I chose the brick.  It was either that or the oncoming car in the other lane. Shortly thereafter I limped into the parking lot of a convenience store with a hole the size of my fist adorning the right front tire.

At a McDonald’s a few hundred miles back I had stopped to freshen up a bit and treat myself to a latte when I discovered I had everything I needed for the speaking engagement where I was soon expected, except not my purse.  The black vessel of all things important still sat on the kitchen counter with my wallet and cell phone safely tucked inside.

I looked and hoped but there was no help in sight and the dial on my watch was ominously pointing to late arrival. I shot up a quick prayer for help, decided to go for it, and wrestled the spare out of the trunk.  My driver’s ed teacher would have been proud.  That’s when I realized I had no earthly idea how to use the jack. I was near crying and even closer to cursing when a not-too-scary man in a Jeep pulled up, rolled down his window and asked, “Do you need help?”

He was tightening the last of my spare’s lug nuts when he queried, “Where are you going?”  I told him and with a world-wise shake of his head he warned, “Not on this thing you aren’t.” “Well”, I answered, while offering too much nervous information, “I have to.  You see, on top of everything else that’s happened today, I left my purse at home and won’t have anyone to help me fix this problem until I reach my destination.”  He was very quiet for a moment and then said, “I know I look like a bum right now, but I’m a very wealthy man and I would like to bless you with a tire for your car.”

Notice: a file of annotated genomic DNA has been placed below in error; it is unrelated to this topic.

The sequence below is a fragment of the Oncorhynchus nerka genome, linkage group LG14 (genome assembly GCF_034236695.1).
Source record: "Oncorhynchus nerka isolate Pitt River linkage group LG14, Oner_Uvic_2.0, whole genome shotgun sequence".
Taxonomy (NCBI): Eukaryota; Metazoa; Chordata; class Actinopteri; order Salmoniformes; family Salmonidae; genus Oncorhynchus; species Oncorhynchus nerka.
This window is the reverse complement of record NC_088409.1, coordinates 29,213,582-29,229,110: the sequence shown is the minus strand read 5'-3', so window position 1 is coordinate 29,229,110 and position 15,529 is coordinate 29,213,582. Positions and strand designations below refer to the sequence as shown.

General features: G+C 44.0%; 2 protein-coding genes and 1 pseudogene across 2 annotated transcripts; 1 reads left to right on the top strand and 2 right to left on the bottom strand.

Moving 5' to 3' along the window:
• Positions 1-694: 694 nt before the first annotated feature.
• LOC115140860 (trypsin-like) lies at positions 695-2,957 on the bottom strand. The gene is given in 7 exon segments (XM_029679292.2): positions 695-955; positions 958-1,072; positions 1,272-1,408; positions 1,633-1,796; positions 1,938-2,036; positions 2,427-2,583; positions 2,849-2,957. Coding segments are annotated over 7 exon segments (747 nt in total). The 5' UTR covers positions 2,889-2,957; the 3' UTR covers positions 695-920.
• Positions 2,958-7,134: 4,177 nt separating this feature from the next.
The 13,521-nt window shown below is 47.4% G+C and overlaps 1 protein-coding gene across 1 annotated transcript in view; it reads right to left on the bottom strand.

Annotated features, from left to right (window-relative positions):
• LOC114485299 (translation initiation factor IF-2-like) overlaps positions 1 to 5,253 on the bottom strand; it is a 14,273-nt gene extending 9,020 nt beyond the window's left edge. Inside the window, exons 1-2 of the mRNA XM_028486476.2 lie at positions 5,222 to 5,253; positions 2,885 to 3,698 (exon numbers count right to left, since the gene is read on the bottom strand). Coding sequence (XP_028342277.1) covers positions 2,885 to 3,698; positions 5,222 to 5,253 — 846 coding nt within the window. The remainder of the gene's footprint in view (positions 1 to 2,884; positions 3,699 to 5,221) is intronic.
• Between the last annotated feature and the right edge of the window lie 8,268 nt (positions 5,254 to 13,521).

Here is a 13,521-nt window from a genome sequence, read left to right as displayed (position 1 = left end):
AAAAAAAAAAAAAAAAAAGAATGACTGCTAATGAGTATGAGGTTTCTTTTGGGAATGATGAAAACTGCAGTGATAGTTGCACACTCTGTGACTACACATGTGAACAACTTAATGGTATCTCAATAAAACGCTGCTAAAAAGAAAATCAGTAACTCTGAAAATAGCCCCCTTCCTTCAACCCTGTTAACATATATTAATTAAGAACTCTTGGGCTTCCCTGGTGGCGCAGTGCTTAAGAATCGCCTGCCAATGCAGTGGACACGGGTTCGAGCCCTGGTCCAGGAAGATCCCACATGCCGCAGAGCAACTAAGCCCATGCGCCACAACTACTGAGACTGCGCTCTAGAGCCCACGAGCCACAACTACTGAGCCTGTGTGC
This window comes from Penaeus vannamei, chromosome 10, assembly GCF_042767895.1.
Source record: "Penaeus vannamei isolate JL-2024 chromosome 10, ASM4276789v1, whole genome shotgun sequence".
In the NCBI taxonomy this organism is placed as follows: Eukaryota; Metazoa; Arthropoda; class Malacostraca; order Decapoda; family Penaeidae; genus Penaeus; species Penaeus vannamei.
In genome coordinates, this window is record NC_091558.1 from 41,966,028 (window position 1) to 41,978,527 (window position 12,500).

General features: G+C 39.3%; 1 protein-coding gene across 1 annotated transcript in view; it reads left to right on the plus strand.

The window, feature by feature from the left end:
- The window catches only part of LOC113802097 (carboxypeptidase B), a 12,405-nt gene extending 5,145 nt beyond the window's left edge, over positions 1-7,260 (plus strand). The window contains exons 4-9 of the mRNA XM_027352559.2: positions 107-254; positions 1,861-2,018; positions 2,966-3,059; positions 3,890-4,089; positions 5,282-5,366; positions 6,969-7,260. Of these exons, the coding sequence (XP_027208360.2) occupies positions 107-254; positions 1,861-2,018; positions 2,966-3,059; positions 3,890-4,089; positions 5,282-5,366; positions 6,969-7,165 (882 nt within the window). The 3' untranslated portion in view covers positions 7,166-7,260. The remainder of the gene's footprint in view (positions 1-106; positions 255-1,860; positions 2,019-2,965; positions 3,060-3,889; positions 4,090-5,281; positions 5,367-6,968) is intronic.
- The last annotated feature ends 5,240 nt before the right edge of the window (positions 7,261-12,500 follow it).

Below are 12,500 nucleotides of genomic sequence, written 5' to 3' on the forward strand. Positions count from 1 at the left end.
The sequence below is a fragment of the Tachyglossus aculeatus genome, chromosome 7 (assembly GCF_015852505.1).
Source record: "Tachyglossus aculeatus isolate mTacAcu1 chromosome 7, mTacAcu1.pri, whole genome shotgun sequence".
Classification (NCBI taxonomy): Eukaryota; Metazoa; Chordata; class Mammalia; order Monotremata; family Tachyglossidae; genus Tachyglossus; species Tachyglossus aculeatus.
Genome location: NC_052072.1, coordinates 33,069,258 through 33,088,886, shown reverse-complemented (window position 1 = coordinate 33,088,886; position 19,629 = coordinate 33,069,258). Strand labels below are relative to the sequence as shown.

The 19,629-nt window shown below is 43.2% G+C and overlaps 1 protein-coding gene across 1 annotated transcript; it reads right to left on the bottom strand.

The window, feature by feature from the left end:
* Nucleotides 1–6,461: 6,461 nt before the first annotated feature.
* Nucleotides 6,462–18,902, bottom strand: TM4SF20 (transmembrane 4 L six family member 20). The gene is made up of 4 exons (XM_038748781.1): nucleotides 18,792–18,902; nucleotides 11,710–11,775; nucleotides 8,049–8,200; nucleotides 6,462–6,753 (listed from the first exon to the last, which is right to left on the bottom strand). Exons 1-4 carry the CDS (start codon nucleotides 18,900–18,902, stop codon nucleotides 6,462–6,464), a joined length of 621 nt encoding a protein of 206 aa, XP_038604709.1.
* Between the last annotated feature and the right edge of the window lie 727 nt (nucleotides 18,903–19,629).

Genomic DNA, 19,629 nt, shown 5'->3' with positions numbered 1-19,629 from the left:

Of course I objected and felt a bit like Blanche in a Streetcar Named Desire as I ultimately accepted the kindness of this stranger and the forty dollars he gave me. “I’m truly sorry,” he apologized, “I usually carry more cash than this.  But this should be enough if you stop at the used tire shop just up the road. I know they will be able to help you.”  I thanked him profusely and, before he left, insisted he give me an e-mail address and accept an autographed copy of Little White Squirrel’s Secret and Chicken Soup for Answered Prayer.

As advertised, up the road was a used tire shop and a fellow clad in denim overalls with a kumquat sized wad of chewing tobacco tucked between his cheek and gum. “I hope you can help me,” I said, again offering  TMI, “I only have forty dollars.”  “No problem, ma’am,” was his Georgian reply as an “associate” rolled out two tires for me to choose from.  I pointed to the one with most tread and casually mentioned I had a speaking engagement in half an hour in the next town.  With that, the two men sprang into motion with the speed of a NASCAR pit crew and had my new used tire in place, ready to roll faster than a drive-in window jockey with a bag of cold fast food fries.  I pressed the two twenties into his hand and with a twinge of tippers remorse, accepted my five dollars change and waved good-bye.

My benefactor had been right.  There was no way I would have made it to my journey’s end on the pitiful donut spare my trunk had offered as a means of assistance.  I drove the next sixteen miles in thankful praise through a mountain pass with more “S” curves than a water moccasin in a bass pond.

I made it to my speaking engagement with just enough time to set up the book table, take my seat and be the honored guest to begin the buffet line.

After the meeting I took in just enough cash from book sales to fill the car with gas and safely made it home again – with five bucks to spare! Indeed, “God is my refuge and strength, an ever-present help in trouble.”  Psalm 46

Are you in need of help?  Pray. Ask God to help you.  He may not give you everything you want, but He will give you just enough and exactly what you need.

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